Campus & Community / Magazine Feature

Speaker hopes to infuse grads with ‘disease of curiosity’

During his 40-plus years in education, Jerry Wartgow has been involved with every academic age group. He taught graduate courses at the University of Denver, oversaw the three-college Auraria campus, led the state’s community college system and — after a short, failed stint at retirement — was called on to bring about reform as superintendent of Denver Public Schools.

He’s seen literally hundreds of reform movements emerge from each new real or perceived crisis in education. And while he has his own ideas about reforms that could work if educators and politicians would give them time, he says the real crisis in education is more about attitude than aptitude.

“It’s all about setting high expectations,” says Wartgow (PhD education ’72). “Hope is the missing ingredient.”

Wartgow will deliver the Commencement address at the graduate student ceremony June 8. He says he hopes to infuse DU graduates with the same “disease of curiosity” he caught from DU professors 35 years ago. Wartgow says he still uses the lessons learned from then-Chancellor Maurice Mitchell and his first DU professor, Jim Davis, who now is dean of University College.

“I received a great education at DU that prepared me for my long career in education,” Wartgow says.

That career included application of a concept Wartgow picked up at DU — a lesson he describes as “civic rent.” It’s important, he says, that DU graduates give back to the community by getting involved in its issues and institutions.

“We need you out there to help solve the problems we’ve been unable to solve,” Wartgow says to soon-to-be graduates.

The problems that need fixing, according to Wartgow, include low high school graduation rates, especially for minority students; finding the resources to fund both K-12 and higher education; investing more money in preschool education; and ensuring a smooth transition from high school to college.

Wartgow is a proponent of building a “seamless” 20-year education continuum that involves educators from preschool through college. Research, he says, shows that the best educational bang for the buck occurs in early childhood, where lessons learned form the building blocks for future education success.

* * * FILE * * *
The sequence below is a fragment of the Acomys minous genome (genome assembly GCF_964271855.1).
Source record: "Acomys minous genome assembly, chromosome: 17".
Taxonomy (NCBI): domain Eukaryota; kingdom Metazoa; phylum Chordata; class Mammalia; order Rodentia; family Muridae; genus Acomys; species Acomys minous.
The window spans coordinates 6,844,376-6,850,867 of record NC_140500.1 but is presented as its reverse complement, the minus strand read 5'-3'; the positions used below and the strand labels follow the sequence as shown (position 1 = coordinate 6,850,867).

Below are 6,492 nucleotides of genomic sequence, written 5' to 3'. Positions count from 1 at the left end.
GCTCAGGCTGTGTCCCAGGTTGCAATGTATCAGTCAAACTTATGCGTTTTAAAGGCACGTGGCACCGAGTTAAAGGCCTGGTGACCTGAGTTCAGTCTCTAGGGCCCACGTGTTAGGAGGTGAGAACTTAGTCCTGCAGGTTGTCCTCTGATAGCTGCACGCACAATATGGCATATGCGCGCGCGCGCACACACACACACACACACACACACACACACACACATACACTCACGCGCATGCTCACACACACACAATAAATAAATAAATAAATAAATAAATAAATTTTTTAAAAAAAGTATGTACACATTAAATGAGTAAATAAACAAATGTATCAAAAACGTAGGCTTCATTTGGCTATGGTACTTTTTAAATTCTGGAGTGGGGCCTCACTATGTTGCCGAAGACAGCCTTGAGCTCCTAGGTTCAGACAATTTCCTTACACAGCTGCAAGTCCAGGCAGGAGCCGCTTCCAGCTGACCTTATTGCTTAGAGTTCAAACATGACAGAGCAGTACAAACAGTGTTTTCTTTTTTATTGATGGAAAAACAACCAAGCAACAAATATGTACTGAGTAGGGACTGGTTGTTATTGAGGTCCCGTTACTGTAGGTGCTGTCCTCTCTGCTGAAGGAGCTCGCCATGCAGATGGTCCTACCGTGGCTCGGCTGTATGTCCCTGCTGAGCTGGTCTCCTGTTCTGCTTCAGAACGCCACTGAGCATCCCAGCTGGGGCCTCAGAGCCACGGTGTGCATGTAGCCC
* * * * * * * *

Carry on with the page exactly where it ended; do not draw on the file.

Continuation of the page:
Just as we pay more attention to getting 3- to 5-year-olds ready for school, we should also focus on preparing high school students for college. Too many high school graduates, he says, need remedial instruction to succeed in college.

Part of the effort needs to include more time in the classroom, Wartgow says. He advocates adding an extra hour of instruction to each school day. This would allow school districts to beef up their math and science curriculum, he says, without sacrificing electives like art, music and physical education. Too many school districts have cut back on these electives, he says, to accommodate the growing demands from federal and state standardized testing.

But Wartgow is reluctant to play the blame game. What’s needed, he says, is patience. There have been too many reforms handed down from educators and politicians, he says, with too little time spent on proper implementation. 

Many reforms, such as the federal No Child Left Behind program, have been forced on schools with too little community buy-in, a process Wartgow calls building civic capacity.

“We need to slow down and give some of these reforms a chance to work,” he says.


Graduate Ceremony
Friday, June 8
5 p.m.
Address by Jerome “Jerry” Wartgow

Undergraduate Ceremony
Saturday, June 9
10 a.m.
Address by Thomas Marsico

No tickets are required for either ceremony, which will be held in Magness Arena. Both ceremonies will be Webcast live at

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